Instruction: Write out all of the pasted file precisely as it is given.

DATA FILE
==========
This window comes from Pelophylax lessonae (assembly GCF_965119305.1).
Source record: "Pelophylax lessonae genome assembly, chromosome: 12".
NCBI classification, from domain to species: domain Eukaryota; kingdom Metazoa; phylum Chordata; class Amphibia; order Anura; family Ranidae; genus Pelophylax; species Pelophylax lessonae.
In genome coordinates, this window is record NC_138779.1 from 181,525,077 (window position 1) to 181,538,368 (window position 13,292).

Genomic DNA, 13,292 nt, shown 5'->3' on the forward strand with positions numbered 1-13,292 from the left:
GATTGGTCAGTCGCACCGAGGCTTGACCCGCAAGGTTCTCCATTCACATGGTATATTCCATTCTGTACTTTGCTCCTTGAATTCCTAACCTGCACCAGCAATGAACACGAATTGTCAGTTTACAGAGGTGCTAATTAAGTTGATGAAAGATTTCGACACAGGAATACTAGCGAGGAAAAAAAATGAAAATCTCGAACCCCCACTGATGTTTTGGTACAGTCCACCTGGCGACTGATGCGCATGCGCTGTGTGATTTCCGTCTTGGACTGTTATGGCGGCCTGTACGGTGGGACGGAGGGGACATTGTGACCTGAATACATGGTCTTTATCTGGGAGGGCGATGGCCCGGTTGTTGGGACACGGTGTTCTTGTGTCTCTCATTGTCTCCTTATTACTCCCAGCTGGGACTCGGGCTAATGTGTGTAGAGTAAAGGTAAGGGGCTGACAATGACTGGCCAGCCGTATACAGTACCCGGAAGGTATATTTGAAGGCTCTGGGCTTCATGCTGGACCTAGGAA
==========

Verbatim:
This window comes from Pelophylax lessonae (assembly GCF_965119305.1).
Source record: "Pelophylax lessonae genome assembly, chromosome: 12".
NCBI classification, from domain to species: domain Eukaryota; kingdom Metazoa; phylum Chordata; class Amphibia; order Anura; family Ranidae; genus Pelophylax; species Pelophylax lessonae.
In genome coordinates, this window is record NC_138779.1 from 181,525,077 (window position 1) to 181,538,368 (window position 13,292).

Genomic DNA, 13,292 nt, shown 5'->3' on the forward strand with positions numbered 1-13,292 from the left:
GATTGGTCAGTCGCACCGAGGCTTGACCCGCAAGGTTCTCCATTCACATGGTATATTCCATTCTGTACTTTGCTCCTTGAATTCCTAACCTGCACCAGCAATGAACACGAATTGTCAGTTTACAGAGGTGCTAATTAAGTTGATGAAAGATTTCGACACAGGAATACTAGCGAGGAAAAAAAATGAAAATCTCGAACCCCCACTGATGTTTTGGTACAGTCCACCTGGCGACTGATGCGCATGCGCTGTGTGATTTCCGTCTTGGACTGTTATGGCGGCCTGTACGGTGGGACGGAGGGGACATTGTGACCTGAATACATGGTCTTTATCTGGGAGGGCGATGGCCCGGTTGTTGGGACACGGTGTTCTTGTGTCTCTCATTGTCTCCTTATTACTCCCAGCTGGGACTCGGGCTAATGTGTGTAGAGTAAAGGTAAGGGGCTGACAATGACTGGCCAGCCGTATACAGTACCCGGAAGGTATATTTGAAGGCTCTGGGCTTCATGCTGGACCTAGGAA